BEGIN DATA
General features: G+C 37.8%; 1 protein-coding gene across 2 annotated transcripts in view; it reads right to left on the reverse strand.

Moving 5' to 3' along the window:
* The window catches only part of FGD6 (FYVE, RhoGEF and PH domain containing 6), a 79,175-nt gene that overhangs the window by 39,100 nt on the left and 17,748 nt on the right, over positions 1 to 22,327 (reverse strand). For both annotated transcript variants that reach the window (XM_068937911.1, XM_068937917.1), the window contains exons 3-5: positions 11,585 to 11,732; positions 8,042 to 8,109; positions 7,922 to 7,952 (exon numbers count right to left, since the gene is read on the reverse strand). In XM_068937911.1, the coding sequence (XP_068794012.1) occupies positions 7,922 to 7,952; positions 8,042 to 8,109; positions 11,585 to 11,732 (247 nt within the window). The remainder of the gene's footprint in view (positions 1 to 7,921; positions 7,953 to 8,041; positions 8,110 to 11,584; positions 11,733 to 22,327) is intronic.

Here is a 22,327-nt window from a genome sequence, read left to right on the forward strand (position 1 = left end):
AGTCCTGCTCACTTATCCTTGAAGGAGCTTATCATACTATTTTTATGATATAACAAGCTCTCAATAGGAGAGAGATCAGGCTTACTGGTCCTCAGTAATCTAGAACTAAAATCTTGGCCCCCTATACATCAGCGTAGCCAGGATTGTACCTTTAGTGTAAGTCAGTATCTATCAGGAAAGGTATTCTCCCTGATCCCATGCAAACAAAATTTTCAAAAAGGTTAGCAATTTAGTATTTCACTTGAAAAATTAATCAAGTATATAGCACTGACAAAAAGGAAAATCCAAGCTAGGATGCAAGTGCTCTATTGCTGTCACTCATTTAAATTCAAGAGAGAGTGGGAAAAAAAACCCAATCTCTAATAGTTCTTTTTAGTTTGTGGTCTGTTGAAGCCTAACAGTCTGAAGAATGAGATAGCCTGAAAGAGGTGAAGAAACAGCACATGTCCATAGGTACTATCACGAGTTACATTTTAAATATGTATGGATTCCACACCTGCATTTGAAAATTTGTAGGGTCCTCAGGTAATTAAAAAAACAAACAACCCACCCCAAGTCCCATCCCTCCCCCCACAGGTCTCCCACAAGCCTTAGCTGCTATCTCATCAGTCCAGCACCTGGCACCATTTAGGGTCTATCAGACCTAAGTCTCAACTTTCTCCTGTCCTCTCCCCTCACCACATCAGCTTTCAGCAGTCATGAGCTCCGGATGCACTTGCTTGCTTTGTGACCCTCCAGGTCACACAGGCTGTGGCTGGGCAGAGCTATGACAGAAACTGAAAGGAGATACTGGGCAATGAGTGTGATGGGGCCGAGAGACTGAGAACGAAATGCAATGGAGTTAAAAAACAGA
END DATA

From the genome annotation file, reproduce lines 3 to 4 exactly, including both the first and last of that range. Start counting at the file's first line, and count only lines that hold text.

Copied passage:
* The window catches only part of FGD6 (FYVE, RhoGEF and PH domain containing 6), a 79,175-nt gene that overhangs the window by 39,100 nt on the left and 17,748 nt on the right, over positions 1 to 22,327 (reverse strand). For both annotated transcript variants that reach the window (XM_068937911.1, XM_068937917.1), the window contains exons 3-5: positions 11,585 to 11,732; positions 8,042 to 8,109; positions 7,922 to 7,952 (exon numbers count right to left, since the gene is read on the reverse strand). In XM_068937911.1, the coding sequence (XP_068794012.1) occupies positions 7,922 to 7,952; positions 8,042 to 8,109; positions 11,585 to 11,732 (247 nt within the window). The remainder of the gene's footprint in view (positions 1 to 7,921; positions 7,953 to 8,041; positions 8,110 to 11,584; positions 11,733 to 22,327) is intronic.

Here is a 22,327-nt window from a genome sequence, read left to right on the forward strand (position 1 = left end):